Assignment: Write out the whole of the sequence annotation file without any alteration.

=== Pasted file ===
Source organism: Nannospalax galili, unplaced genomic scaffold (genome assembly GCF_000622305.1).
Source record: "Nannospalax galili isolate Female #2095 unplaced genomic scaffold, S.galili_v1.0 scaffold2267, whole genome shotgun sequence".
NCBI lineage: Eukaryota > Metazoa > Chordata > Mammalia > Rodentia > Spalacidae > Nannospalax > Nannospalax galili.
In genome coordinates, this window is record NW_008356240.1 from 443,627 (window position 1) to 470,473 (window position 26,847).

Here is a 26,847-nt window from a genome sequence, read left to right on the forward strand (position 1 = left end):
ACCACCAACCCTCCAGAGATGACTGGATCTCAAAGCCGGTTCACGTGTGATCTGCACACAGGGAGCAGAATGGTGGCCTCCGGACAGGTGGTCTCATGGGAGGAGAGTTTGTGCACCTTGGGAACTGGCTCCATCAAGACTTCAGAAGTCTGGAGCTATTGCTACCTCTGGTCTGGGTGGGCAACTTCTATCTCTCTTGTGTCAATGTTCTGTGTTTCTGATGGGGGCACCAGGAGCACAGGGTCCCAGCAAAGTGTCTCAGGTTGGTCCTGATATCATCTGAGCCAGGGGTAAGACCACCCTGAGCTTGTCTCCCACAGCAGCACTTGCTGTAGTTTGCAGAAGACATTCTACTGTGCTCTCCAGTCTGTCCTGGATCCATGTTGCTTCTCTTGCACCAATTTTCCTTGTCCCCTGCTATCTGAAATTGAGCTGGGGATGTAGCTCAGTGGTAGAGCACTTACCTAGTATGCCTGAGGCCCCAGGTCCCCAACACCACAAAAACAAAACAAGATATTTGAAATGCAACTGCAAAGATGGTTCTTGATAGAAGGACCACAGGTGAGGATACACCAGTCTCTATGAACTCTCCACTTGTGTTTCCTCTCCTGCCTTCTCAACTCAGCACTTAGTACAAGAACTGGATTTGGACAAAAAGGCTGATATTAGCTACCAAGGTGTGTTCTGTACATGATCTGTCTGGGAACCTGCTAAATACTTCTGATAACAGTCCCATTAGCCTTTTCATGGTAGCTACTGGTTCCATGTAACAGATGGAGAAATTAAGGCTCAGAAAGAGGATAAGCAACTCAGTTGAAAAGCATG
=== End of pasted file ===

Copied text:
Source organism: Nannospalax galili, unplaced genomic scaffold (genome assembly GCF_000622305.1).
Source record: "Nannospalax galili isolate Female #2095 unplaced genomic scaffold, S.galili_v1.0 scaffold2267, whole genome shotgun sequence".
NCBI lineage: Eukaryota > Metazoa > Chordata > Mammalia > Rodentia > Spalacidae > Nannospalax > Nannospalax galili.
In genome coordinates, this window is record NW_008356240.1 from 443,627 (window position 1) to 470,473 (window position 26,847).

Here is a 26,847-nt window from a genome sequence, read left to right on the forward strand (position 1 = left end):
ACCACCAACCCTCCAGAGATGACTGGATCTCAAAGCCGGTTCACGTGTGATCTGCACACAGGGAGCAGAATGGTGGCCTCCGGACAGGTGGTCTCATGGGAGGAGAGTTTGTGCACCTTGGGAACTGGCTCCATCAAGACTTCAGAAGTCTGGAGCTATTGCTACCTCTGGTCTGGGTGGGCAACTTCTATCTCTCTTGTGTCAATGTTCTGTGTTTCTGATGGGGGCACCAGGAGCACAGGGTCCCAGCAAAGTGTCTCAGGTTGGTCCTGATATCATCTGAGCCAGGGGTAAGACCACCCTGAGCTTGTCTCCCACAGCAGCACTTGCTGTAGTTTGCAGAAGACATTCTACTGTGCTCTCCAGTCTGTCCTGGATCCATGTTGCTTCTCTTGCACCAATTTTCCTTGTCCCCTGCTATCTGAAATTGAGCTGGGGATGTAGCTCAGTGGTAGAGCACTTACCTAGTATGCCTGAGGCCCCAGGTCCCCAACACCACAAAAACAAAACAAGATATTTGAAATGCAACTGCAAAGATGGTTCTTGATAGAAGGACCACAGGTGAGGATACACCAGTCTCTATGAACTCTCCACTTGTGTTTCCTCTCCTGCCTTCTCAACTCAGCACTTAGTACAAGAACTGGATTTGGACAAAAAGGCTGATATTAGCTACCAAGGTGTGTTCTGTACATGATCTGTCTGGGAACCTGCTAAATACTTCTGATAACAGTCCCATTAGCCTTTTCATGGTAGCTACTGGTTCCATGTAACAGATGGAGAAATTAAGGCTCAGAAAGAGGATAAGCAACTCAGTTGAAAAGCATG